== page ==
Wednesday, February 10, 2021

Is Bitcoin Really Real Money? Ontological and Epistemological Questions

 The movement to make Bitcoin into a de facto form of money has taken a step forward when Elon Musk declared that he would be purchasing over a billion btc.  Some are claiming that Musk did this to pump up an alternative asset because Tesla stock is overpriced and may fall hard soon.  But who knows? Anyway, although btc fell today, it has reached dramatic new highs well over $40,000, with various people calling for it to go to $100,000. Many respectable financial advisers seem to be changing their tune, shifting to maybe one should hold a percent or two of btc along with gold in the non-income-earning part of their portfolios. Gold has remained flat just above $1800, and btc is the "new gold.  But is it (or any other cryptocurrency) really real money?  That is the ontological question of money.

So what is the ontological nature of money?  We know there are debates over which of the standard textbook functions is the most important, with use as a means of exchange, a unit of account, and a store of value the standard list. Some emphasize one over another. MMT advocates emphasize the unit of account function, especially when that unit of account is used to pay taxes.  In that view this is the ontological foundation is the declaration by a government that something must be used to pay taxes, with this also resolving the epistemological issue assuming the government has sufficient existing credibility and communications skills as well as enforcement capability to enforce making its citizens actually pay their taxes using the established form of money.

As of now no government mandates taxes be paid in btc, any more than that former official form of money, gold, is so mandated.  We do see gold being held in large amounts by many central banks, with them even occasionally using it to make transfers between each other (and XRP is used by many commercial banks to carry out interbank transactions), but nobody uses any cryptocurrency or gold to pay taxes.  Currently taxes are all paid in pure fiat currencies backed only by the word of the governments involved.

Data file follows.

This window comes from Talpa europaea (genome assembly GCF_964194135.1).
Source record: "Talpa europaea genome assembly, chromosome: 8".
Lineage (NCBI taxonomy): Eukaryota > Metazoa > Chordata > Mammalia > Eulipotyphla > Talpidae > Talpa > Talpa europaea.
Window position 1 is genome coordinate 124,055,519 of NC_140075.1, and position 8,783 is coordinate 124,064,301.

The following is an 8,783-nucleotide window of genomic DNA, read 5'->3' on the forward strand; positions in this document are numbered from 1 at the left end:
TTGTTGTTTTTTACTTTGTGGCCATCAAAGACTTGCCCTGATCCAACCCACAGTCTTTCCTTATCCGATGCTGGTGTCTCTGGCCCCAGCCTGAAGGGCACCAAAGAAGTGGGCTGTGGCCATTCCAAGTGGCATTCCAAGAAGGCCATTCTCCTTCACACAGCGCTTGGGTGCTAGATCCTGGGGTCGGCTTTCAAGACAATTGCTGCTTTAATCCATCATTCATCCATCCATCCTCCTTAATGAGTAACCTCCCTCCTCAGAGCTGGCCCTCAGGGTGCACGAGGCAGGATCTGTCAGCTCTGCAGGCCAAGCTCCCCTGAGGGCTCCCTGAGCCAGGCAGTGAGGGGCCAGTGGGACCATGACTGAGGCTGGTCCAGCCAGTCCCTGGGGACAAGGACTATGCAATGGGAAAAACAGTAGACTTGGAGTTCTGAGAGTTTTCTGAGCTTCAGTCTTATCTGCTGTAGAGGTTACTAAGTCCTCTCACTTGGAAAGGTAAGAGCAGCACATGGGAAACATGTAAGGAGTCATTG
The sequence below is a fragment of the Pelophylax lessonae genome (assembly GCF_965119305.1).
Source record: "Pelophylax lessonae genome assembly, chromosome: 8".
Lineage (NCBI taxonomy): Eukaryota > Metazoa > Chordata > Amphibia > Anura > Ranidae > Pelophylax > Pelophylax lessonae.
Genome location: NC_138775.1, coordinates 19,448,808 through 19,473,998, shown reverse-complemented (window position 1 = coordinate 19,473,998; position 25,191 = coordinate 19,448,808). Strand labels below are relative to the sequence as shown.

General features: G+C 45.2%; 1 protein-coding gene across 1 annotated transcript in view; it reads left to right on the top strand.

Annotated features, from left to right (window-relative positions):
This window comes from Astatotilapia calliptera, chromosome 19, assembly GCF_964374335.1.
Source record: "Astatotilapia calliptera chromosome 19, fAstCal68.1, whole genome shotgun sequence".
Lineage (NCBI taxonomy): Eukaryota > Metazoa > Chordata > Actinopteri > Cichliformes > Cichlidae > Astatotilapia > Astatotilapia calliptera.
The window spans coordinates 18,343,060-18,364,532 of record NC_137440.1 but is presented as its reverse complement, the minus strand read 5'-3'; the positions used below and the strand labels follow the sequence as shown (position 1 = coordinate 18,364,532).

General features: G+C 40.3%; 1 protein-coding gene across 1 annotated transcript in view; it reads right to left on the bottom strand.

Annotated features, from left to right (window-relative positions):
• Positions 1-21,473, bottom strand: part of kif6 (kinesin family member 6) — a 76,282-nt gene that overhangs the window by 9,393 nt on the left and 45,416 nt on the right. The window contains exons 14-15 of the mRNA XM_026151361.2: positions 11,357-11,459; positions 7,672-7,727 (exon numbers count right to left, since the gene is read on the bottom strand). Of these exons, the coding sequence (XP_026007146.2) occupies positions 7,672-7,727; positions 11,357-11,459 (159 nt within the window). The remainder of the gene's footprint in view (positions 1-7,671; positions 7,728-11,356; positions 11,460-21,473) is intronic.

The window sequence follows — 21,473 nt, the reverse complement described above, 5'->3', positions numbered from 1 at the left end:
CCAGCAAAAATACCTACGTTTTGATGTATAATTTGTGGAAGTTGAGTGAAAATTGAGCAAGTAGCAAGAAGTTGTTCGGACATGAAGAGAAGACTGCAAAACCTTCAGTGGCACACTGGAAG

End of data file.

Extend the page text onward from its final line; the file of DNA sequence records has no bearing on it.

Among non-MMT economists many probably think the most important role of money is the main medium of exchange.  Again, gold is not so used, and even when it was an official money, it was only infrequently used in actual transactions because it has always been scarce and highly valuable. It was only used for high value exchanges.  Bitcoin was initially set up to be a widely used medium of exchange, and gradually more and more entities will accept payments in bitcoin, and some will accept a few other cryptocurrencies.  However, apparently it is rarely used for these established venues. By most accounts its main use as a medium of exchange is by criminals attempting to hide their activities.  This could change, and maybe Elon Musk's move will push it over into wider use.  But it has not happened yet.

As it is the ontological reality of a medium of exchange is ultimately subjective.  It does not matter what a money is "backed by" (and btc is not backed by anything, even a government, while gold is supposedly what some monies were backed by in the past). In fact the ontological reality is that a medium of exchange exists as a self-fulfilling prophecy: people accept it because they believe others will accept it.  If they all believe it, it is real.  The epistemological problem is solved when people find that they can use it.  For btc, maybe people believe it, but it still does not get used much.